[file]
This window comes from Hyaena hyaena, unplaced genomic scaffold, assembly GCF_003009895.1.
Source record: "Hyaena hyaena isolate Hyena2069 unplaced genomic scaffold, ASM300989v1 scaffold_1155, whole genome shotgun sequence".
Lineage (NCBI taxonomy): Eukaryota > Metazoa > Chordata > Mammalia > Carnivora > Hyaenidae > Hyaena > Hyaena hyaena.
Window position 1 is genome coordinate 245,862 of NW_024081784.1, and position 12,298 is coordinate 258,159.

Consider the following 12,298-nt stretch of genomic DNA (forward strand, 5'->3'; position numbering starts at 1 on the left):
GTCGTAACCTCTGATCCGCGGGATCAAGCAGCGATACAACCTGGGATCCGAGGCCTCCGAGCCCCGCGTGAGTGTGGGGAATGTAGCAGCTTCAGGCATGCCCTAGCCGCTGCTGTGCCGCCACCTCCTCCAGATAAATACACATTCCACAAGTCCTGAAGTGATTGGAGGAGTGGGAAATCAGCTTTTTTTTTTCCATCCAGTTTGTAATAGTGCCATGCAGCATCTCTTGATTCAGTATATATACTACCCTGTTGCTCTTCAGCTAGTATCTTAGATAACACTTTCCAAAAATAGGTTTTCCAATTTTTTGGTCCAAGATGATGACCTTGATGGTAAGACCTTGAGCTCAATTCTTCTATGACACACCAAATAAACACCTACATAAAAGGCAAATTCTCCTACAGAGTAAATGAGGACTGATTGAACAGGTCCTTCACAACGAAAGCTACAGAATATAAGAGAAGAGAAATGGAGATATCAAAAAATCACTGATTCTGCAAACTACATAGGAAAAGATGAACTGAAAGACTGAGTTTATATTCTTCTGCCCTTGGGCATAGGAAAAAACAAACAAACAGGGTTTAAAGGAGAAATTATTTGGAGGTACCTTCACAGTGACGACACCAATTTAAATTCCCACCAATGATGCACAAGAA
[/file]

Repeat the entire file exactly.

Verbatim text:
This window comes from Hyaena hyaena, unplaced genomic scaffold, assembly GCF_003009895.1.
Source record: "Hyaena hyaena isolate Hyena2069 unplaced genomic scaffold, ASM300989v1 scaffold_1155, whole genome shotgun sequence".
Lineage (NCBI taxonomy): Eukaryota > Metazoa > Chordata > Mammalia > Carnivora > Hyaenidae > Hyaena > Hyaena hyaena.
Window position 1 is genome coordinate 245,862 of NW_024081784.1, and position 12,298 is coordinate 258,159.

Consider the following 12,298-nt stretch of genomic DNA (forward strand, 5'->3'; position numbering starts at 1 on the left):
GTCGTAACCTCTGATCCGCGGGATCAAGCAGCGATACAACCTGGGATCCGAGGCCTCCGAGCCCCGCGTGAGTGTGGGGAATGTAGCAGCTTCAGGCATGCCCTAGCCGCTGCTGTGCCGCCACCTCCTCCAGATAAATACACATTCCACAAGTCCTGAAGTGATTGGAGGAGTGGGAAATCAGCTTTTTTTTTTCCATCCAGTTTGTAATAGTGCCATGCAGCATCTCTTGATTCAGTATATATACTACCCTGTTGCTCTTCAGCTAGTATCTTAGATAACACTTTCCAAAAATAGGTTTTCCAATTTTTTGGTCCAAGATGATGACCTTGATGGTAAGACCTTGAGCTCAATTCTTCTATGACACACCAAATAAACACCTACATAAAAGGCAAATTCTCCTACAGAGTAAATGAGGACTGATTGAACAGGTCCTTCACAACGAAAGCTACAGAATATAAGAGAAGAGAAATGGAGATATCAAAAAATCACTGATTCTGCAAACTACATAGGAAAAGATGAACTGAAAGACTGAGTTTATATTCTTCTGCCCTTGGGCATAGGAAAAAACAAACAAACAGGGTTTAAAGGAGAAATTATTTGGAGGTACCTTCACAGTGACGACACCAATTTAAATTCCCACCAATGATGCACAAGAA